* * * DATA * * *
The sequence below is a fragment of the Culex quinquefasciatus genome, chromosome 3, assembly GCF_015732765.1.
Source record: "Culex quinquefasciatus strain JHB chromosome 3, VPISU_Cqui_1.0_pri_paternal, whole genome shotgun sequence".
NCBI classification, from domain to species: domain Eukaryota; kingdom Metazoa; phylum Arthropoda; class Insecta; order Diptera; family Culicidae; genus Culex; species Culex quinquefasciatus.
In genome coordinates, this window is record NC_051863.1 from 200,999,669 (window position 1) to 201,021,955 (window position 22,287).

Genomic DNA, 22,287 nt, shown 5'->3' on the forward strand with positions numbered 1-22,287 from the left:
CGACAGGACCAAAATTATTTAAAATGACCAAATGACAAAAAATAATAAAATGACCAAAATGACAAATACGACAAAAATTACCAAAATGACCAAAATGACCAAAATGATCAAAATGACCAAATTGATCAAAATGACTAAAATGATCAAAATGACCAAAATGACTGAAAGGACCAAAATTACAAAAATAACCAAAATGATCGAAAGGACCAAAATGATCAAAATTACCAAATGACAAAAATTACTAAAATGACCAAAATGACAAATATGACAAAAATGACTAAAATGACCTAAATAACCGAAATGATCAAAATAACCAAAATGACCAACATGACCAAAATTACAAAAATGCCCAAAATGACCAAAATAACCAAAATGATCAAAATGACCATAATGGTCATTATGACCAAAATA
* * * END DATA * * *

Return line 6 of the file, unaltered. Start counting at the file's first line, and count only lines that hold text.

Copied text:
CGACAGGACCAAAATTATTTAAAATGACCAAATGACAAAAAATAATAAAATGACCAAAATGACAAATACGACAAAAATTACCAAAATGACCAAAATGACCAAAATGATCAAAATGACCAAATTGATCAAAATGACTAAAATGATCAAAATGACCAAAATGACTGAAAGGACCAAAATTACAAAAATAACCAAAATGATCGAAAGGACCAAAATGATCAAAATTACCAAATGACAAAAATTACTAAAATGACCAAAATGACAAATATGACAAAAATGACTAAAATGACCTAAATAACCGAAATGATCAAAATAACCAAAATGACCAACATGACCAAAATTACAAAAATGCCCAAAATGACCAAAATAACCAAAATGATCAAAATGACCATAATGGTCATTATGACCAAAATA